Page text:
TCU Horned Frogs mascot cheers against the Wisconsin Badgers during the first half during the 2011 Rose Bowl
Why settle on the standard tiger or lion or bobcat as a mascot? Vermont chose a mascot that encompasses a whole group of wildcats: the Catamounts. We'd give oohs and ahhs for creativity if Western Carolina didn't have the same mascot, so instead we'll simply give props for not discriminating against felines.
Marshall may be most famous for a tragic 1970 plane crash that killed 37 members of its football team. But we think their nickname deserves some notice, too. In 1965, students, alumni and faculty voted on Thundering Herd, ruling out other contenders such as Boogercats.
While it's much more exciting to think of the Shockers mascot having something to do with high voltage, that's just not the case. In Nebraska they husk corn and in Kansas they shock wheat, or at least Wichita State students did back in 1904 to clear the fields for football games and earn a little cash.
In 1981, Stanford officially adopted the Cardinal (singular) as its official mascot. And yes, it's a color. The tree that appears at major sporting events is technically a part of the band and represents the large redwood tree, El Palo Alto, that stands in the community surrounding the university. Bing: What was the old mascot? And how tall is that tree? Search: See photos of the bug-eyed tree and the wacky band.
North Texas Mean Green
In 1966, the media dubbed the North Texas defense "Mean Green." North Texas officially adopted Mean Green in lieu of the Eagles in 1968. Coincidentally, North Texas' most notable alumnus, Joe Greene, acquired a similar nickname in 1969 — as a Pittsburgh Steeler in the NFL.
While actually a lizard, horned frogs are just 3- to 5-inches long, but can shoot blood out of their eyes, making them intimidating and respected in Native American and Mexican folklore. The Horned Frogs became the mascot of AddRan Christian University in 1897. The school was renamed in 1902, to Texas Christian University, but the Horned Frogs remain the same.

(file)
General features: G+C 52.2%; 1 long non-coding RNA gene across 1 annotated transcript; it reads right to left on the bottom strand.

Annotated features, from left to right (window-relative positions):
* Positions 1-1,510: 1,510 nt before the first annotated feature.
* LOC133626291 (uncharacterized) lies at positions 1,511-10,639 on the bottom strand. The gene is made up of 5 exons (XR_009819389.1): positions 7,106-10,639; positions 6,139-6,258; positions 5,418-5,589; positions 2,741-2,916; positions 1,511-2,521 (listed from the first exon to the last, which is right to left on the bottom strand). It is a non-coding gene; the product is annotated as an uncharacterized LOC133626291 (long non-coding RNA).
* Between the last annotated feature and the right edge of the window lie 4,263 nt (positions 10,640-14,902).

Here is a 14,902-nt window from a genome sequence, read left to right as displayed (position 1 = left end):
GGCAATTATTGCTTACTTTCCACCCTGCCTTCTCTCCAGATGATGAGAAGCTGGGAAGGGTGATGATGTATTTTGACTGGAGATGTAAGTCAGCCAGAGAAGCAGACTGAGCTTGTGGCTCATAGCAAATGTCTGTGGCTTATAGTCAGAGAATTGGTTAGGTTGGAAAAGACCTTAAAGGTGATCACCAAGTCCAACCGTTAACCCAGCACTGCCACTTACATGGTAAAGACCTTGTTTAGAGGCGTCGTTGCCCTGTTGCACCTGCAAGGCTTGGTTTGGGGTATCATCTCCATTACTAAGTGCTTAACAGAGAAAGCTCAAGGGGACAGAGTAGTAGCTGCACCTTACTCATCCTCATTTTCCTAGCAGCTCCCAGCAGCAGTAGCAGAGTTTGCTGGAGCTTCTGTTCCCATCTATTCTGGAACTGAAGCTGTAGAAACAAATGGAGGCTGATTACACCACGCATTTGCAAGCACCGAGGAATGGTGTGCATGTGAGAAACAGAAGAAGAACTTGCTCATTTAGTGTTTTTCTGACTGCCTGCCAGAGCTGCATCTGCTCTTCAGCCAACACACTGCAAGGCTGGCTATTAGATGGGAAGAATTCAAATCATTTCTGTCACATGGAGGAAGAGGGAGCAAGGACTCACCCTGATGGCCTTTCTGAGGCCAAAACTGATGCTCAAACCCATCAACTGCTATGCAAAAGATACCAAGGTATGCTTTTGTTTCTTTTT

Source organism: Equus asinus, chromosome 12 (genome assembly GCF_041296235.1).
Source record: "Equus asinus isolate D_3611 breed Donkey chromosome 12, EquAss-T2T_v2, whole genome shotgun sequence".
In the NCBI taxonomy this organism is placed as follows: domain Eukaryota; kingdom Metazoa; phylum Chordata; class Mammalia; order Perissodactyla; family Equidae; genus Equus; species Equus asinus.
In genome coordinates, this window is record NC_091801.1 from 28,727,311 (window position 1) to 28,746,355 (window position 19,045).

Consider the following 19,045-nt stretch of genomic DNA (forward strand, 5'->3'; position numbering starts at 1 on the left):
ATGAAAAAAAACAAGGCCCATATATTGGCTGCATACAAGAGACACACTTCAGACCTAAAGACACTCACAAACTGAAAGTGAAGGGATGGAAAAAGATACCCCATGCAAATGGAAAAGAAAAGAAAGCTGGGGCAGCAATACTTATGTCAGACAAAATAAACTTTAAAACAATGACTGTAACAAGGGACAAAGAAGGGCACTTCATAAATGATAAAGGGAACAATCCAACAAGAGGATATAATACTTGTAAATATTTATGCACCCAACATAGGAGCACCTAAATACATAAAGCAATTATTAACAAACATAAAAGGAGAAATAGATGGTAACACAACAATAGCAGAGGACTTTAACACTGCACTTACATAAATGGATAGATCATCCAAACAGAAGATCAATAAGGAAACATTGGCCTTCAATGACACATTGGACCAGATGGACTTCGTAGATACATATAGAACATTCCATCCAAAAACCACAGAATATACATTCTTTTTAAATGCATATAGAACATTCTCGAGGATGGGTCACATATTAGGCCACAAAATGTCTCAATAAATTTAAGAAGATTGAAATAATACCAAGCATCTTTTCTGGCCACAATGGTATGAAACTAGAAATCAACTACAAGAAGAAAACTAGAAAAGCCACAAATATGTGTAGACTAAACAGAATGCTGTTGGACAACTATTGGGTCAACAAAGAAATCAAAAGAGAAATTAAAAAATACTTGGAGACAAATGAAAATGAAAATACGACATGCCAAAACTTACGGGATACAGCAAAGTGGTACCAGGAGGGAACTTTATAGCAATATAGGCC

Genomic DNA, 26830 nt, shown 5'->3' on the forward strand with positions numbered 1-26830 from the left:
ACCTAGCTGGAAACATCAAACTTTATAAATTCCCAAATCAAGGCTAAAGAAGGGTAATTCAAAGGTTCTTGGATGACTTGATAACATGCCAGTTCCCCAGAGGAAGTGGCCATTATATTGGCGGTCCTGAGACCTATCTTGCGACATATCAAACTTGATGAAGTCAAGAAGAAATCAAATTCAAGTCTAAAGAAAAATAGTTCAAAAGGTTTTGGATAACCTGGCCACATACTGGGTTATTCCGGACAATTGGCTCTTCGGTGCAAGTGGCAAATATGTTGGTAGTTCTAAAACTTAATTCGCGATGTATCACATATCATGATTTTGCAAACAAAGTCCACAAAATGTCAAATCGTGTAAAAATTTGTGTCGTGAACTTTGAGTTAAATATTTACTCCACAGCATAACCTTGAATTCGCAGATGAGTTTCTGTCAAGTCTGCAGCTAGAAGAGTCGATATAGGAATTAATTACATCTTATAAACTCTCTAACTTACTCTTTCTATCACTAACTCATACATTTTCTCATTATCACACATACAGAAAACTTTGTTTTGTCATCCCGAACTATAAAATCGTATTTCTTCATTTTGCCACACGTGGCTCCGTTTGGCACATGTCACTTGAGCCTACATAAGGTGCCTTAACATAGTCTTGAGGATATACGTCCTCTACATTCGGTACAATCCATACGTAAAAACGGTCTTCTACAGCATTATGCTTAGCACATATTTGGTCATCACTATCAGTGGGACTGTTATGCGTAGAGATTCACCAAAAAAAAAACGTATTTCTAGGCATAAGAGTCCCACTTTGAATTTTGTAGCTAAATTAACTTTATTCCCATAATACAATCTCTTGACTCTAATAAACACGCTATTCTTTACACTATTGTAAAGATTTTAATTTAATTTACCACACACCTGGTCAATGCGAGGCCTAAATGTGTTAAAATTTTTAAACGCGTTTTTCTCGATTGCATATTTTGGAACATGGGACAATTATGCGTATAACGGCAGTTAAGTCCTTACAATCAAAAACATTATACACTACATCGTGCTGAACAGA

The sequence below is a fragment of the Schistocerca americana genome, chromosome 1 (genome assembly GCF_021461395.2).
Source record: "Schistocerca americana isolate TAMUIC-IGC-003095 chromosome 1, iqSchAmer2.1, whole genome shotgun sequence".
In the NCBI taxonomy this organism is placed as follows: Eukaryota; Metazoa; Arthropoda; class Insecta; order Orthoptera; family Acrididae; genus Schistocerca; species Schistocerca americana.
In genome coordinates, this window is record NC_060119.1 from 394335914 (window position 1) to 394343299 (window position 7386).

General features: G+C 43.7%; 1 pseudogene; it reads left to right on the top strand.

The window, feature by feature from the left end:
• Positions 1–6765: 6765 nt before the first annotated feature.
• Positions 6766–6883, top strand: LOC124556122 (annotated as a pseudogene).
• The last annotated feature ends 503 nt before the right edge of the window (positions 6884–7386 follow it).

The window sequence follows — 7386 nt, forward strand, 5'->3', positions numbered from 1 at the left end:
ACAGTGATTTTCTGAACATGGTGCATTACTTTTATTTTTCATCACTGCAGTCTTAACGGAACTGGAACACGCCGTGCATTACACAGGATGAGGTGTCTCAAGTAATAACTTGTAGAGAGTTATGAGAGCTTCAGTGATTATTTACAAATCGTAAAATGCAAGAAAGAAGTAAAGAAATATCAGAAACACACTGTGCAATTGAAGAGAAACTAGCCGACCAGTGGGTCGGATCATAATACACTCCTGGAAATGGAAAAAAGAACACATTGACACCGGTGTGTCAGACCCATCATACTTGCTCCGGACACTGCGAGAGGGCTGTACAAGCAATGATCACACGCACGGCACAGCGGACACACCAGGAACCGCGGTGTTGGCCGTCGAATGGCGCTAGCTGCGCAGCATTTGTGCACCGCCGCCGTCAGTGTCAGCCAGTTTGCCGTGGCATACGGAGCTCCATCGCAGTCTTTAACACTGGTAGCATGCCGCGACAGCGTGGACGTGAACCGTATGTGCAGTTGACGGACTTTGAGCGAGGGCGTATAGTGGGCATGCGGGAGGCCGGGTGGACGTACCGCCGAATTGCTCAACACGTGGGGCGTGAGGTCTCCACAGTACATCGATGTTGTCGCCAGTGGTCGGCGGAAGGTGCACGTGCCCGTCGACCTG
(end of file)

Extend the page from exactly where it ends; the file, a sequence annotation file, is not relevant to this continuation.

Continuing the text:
The Banana Slugs just may be the best mascot in college sports, but they're still one of the strangest. A slimy, shell-less mollusk is hardly quick or tough or fierce, but the UC Santa Cruz Banana Slugs are endearing and even triumphed in a 1980s movement to change the mascot to the Sea Lions.
The geoduck is a mollusk native to the Pacific Northwest, where Evergreen State is located. The geoduck's somewhat phallic appearance is referenced in the school's Latin motto, Omnia Extares, which translates to "let it all hang out."
Delta State's official mascot, the Statesman, just wasn't fierce enough for students in the 1980s, who drummed up the now famous Fighting Okra. The Fighting Okra grew so much in popularity that by the mid-1990s students voted to officially make it the unofficial mascot. Now let's just hope they don't run into any black-eyed peas.
You may think it's odd that a school with no officially-sanctioned athletic teams has a mascot. Well, we do, too. But since they chose one for their rec teams, we need to throw a little love at the Fighting Pickles. Heaven forbid they get sour!
The ferocious Boll Weevils of University of Arkansas - Monticello are the tiniest of all university mascots, as the boll weevil is a 6mm-long beetle that feeds on, and destroys, cotton plants. In a nice twist of irony, the UAM women's teams are called the Cotton Blossoms.
While the Grays Harbor College men's basketball team has managed only one win a season the past three years, the nickname predates the slang word for losing. The Chokers actually are a reference to wire and rope chokers used in the logging industry, which is prominent near Aberdeen, Wash., where the school is located. However, if their sports programs don't turn it around, they may want to consider a new name.